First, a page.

I have tried to be the voice of reason. I have tried to calm the masses, telling Red Sox Nation not to worry about the Sox making the playoffs this year. A little slump in September was a mere speed bump en route to the Division Series. It was all about who would be the Sox Game 3 starter, and would you rather play the Rangers or the Tigers in the first round?
Now it is very different. It is the Fall of Saigon. It is potentially one of those apocalyptic, cataclysmic falls that marked the eight-plus decades of frustration and near-misses before the Red Sox finally threw off the 800-pound gorilla and won the World Series in 2004. It might be time to panic; for the first time since the world changed when Johnny Damon and the Idiots pulled off the biblical comeback of 2004.
The 2011 Red Sox have lost nine of 11 and 11 of 14. They have seen their wild-card lead dwindle to a mere two games. Tampa Bay took three of four from the Sox at Fenway over the weekend, and the Rays are closer than they've been at any time since June 30.
Suddenly, there is fear and loathing again in Sox Nation. It feels a little like 1948, 1974 and (gulp) 1978. We thought this would never happen again after the ghosts were purged in 2004, but the 2011 Red Sox are on the threshold of the greatest September collapse in baseball history.
That's right, boys and girls. This could be worst of the worst. The Red Sox led the Rays by nine games on the morning of Sept. 3, and no team in baseball history has failed to make the postseason after holding a nine-game lead in September.
So this could be worse than the '51 Dodgers, worse than the '64 Phillies and worse than the 1978 Red Sox.
Ah, the '78 Sox. Those were the guys who led the Yankees by 14 games on July 20, then wound up tied for first and lost a one-game playoff to the Bronx Bombers when Bucky Dent hit a three-run homer over the Green Monster.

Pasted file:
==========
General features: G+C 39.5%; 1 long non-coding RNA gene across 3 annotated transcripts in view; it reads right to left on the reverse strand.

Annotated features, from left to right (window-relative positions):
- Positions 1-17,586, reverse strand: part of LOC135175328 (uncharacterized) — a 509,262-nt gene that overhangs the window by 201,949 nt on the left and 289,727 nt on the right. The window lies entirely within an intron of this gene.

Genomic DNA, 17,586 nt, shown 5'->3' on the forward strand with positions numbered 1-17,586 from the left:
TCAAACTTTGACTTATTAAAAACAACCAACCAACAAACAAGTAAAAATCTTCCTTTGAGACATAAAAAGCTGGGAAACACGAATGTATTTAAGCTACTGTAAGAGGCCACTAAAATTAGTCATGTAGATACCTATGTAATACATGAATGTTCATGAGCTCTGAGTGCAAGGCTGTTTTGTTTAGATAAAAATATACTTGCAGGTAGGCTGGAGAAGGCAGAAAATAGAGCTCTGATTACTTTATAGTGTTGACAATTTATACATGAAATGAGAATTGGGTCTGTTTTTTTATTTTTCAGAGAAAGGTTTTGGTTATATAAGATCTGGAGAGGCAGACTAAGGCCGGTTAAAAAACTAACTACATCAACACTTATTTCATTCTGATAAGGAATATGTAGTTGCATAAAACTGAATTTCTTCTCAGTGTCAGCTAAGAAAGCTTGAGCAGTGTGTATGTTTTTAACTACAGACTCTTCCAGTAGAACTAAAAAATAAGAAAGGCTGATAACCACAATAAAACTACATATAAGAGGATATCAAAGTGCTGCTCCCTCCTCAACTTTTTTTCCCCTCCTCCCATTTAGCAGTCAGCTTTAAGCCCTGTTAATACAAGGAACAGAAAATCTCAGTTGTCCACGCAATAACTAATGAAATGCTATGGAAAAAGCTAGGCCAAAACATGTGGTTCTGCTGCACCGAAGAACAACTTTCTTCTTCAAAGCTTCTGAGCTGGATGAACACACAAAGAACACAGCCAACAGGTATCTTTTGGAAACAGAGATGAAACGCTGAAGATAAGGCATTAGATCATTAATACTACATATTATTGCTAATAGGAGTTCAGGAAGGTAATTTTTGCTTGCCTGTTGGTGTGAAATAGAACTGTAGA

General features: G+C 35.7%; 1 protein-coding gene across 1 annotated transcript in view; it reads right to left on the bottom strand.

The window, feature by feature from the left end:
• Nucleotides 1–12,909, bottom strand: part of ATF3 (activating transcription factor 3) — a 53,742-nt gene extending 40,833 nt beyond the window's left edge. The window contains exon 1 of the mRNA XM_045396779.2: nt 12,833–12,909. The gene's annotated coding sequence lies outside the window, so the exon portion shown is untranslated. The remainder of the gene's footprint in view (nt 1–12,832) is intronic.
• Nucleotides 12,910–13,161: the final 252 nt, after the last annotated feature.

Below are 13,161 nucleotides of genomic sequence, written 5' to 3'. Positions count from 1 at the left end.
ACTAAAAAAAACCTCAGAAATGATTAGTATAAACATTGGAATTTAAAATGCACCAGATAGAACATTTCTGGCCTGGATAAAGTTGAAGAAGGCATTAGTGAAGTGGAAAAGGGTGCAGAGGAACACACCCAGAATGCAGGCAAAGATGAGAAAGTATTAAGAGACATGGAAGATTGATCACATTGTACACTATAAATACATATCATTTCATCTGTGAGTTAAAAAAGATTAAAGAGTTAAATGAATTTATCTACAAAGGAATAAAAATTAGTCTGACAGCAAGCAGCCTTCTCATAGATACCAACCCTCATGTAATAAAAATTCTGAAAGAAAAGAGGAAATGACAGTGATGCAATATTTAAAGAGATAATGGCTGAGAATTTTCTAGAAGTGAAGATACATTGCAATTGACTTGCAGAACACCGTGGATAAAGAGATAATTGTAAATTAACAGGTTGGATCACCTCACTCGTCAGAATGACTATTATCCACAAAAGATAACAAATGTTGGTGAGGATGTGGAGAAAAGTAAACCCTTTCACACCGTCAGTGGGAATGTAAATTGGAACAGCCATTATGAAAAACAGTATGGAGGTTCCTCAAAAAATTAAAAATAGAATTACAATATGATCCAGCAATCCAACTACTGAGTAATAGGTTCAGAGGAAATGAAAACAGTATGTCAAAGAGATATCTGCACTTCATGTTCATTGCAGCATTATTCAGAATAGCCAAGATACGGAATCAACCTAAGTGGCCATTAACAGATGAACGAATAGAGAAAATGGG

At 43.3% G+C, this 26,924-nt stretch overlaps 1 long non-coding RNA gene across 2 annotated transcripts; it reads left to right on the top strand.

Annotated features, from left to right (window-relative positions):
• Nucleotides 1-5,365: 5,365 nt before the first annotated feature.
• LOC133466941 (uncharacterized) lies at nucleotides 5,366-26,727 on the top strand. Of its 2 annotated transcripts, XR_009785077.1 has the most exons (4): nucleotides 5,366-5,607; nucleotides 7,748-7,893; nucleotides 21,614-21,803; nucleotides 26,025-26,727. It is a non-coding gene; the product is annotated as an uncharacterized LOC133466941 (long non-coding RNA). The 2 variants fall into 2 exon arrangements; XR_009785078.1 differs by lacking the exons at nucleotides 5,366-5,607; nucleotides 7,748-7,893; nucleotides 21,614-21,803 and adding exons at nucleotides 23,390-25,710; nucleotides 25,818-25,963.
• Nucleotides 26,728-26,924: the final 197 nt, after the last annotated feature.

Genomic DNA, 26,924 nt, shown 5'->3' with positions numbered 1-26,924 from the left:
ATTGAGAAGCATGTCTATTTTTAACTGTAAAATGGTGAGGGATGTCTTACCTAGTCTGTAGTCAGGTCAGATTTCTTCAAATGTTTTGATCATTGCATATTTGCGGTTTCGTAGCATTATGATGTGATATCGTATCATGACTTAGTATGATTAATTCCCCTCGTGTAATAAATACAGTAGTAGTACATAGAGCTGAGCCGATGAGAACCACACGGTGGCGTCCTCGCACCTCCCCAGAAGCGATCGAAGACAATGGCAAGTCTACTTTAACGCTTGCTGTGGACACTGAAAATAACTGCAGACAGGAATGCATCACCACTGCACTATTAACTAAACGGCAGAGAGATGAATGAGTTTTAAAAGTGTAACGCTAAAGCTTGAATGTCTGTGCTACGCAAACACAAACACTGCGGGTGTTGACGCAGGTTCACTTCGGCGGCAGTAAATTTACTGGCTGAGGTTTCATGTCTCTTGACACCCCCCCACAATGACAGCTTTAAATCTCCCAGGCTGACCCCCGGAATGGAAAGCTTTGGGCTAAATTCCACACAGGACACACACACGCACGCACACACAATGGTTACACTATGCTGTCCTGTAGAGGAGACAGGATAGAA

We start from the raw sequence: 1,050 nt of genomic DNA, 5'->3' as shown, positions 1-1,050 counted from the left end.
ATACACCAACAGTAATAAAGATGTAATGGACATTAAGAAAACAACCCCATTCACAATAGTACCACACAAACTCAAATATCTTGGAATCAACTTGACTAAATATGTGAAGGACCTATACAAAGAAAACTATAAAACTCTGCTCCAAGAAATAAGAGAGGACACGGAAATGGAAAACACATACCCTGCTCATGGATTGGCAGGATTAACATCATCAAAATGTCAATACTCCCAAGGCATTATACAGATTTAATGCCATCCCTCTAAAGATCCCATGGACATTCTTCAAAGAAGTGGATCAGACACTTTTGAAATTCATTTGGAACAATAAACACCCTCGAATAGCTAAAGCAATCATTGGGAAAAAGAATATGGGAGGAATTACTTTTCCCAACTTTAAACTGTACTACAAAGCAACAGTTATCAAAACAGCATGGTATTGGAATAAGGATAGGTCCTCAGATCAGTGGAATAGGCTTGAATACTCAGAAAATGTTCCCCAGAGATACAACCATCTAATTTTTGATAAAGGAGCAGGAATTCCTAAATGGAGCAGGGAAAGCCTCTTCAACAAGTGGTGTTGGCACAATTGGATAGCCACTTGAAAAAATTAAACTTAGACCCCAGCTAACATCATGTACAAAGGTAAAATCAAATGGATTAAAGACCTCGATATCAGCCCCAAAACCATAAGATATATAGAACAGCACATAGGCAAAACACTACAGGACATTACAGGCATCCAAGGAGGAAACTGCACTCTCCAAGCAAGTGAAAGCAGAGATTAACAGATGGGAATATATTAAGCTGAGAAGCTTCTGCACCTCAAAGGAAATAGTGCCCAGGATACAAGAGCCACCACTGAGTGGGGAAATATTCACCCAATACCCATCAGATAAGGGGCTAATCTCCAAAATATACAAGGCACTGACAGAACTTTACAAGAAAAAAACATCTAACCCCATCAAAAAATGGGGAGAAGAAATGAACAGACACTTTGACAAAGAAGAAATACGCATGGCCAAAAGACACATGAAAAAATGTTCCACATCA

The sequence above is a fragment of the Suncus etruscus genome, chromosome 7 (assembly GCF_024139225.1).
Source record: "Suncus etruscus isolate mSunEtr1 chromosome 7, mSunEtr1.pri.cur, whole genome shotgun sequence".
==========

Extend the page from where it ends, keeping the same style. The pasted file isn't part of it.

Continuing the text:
Those were the days when we expected the Sox to choke. The leaves would fall, and the Sox would fall -- simultaneously. The Red Sox were the Manila Folders, guaranteed to disappoint.
Everything changed in 2004. The Red Sox established themselves as champions. They were clutch. No more Boston baseball agita.
There was no fear of collapse when the 2011 Sox established themselves as the best team in baseball from May through August. They were simply living up to expectations after GM Theo Epstein went out and acquired Adrian Gonzalez and Carl Crawford in the offseason. Josh Beckett talked about the '11 Sox being a 100-win team, and the
It was all going according to plan until things fell apart shortly after Labor Day.
Now the Rays are surging. They look better than the Red Sox. Tampa Bay went 12-6 vs. Boston this year, winning eight of the last nine meetings. Tampa Bay won seven of nine in Fenway Park. The Sox hit only .189 against Tampa Bay pitching, the lowest batting average by any Boston team against a single opponent since 1901. The Rays outscored the Sox 56-24 in their last nine meetings. Tampa Bay stole 11 bases in four games against the sloppy Sox this weekend.
The Red Sox are unraveling. Boston's rotation has been shredded. The Sox can't get six quality innings and on Monday will start rookie Kyle Weiland and meatball artist John Lackey in a day-night doubleheader against the Orioles. Oft-injured, rarely-seen Erik Bedard starts tomorrow -- his first appearance since Sept. 3. Suspect Bedard has won one game since Theo picked him up at the trading deadline.
Meanwhile, it looks like the Sox might have to make do without their cleanup hitter, Kevin Youkilis. Youk has a sports hernia and did not play the last three games against the Rays. Mike Aviles might be Boston's third baseman the rest of the way. Right field is also a black hole.
The offseason acquisitions are flat. Crawford has been an outright bust, submitting the softest .250 in baseball history. Gonzalez has been a consistent .340 hitter but has had little impact since the All-Star Game and been a virtual no-show against the Rays, Yankees and Tigers. He's got some great numbers, but '67 Yaz he is not.
Beating the Orioles should be easy. The Sox face the Zer-O's seven times over the final 10 games. But now there is new pressure. The O's have nothing to lose, and Sox manager Terry Francona's job could be on the line against Baltimore over the next week and a half.
The odds are still in Boston's favor. The Rays have to play the Yankees seven times. The Sox are still in a good position.
But we never thought it would come to this. Again. The first day of fall is Friday, and the Red Sox are choking.
Just like in the Bad Old Days.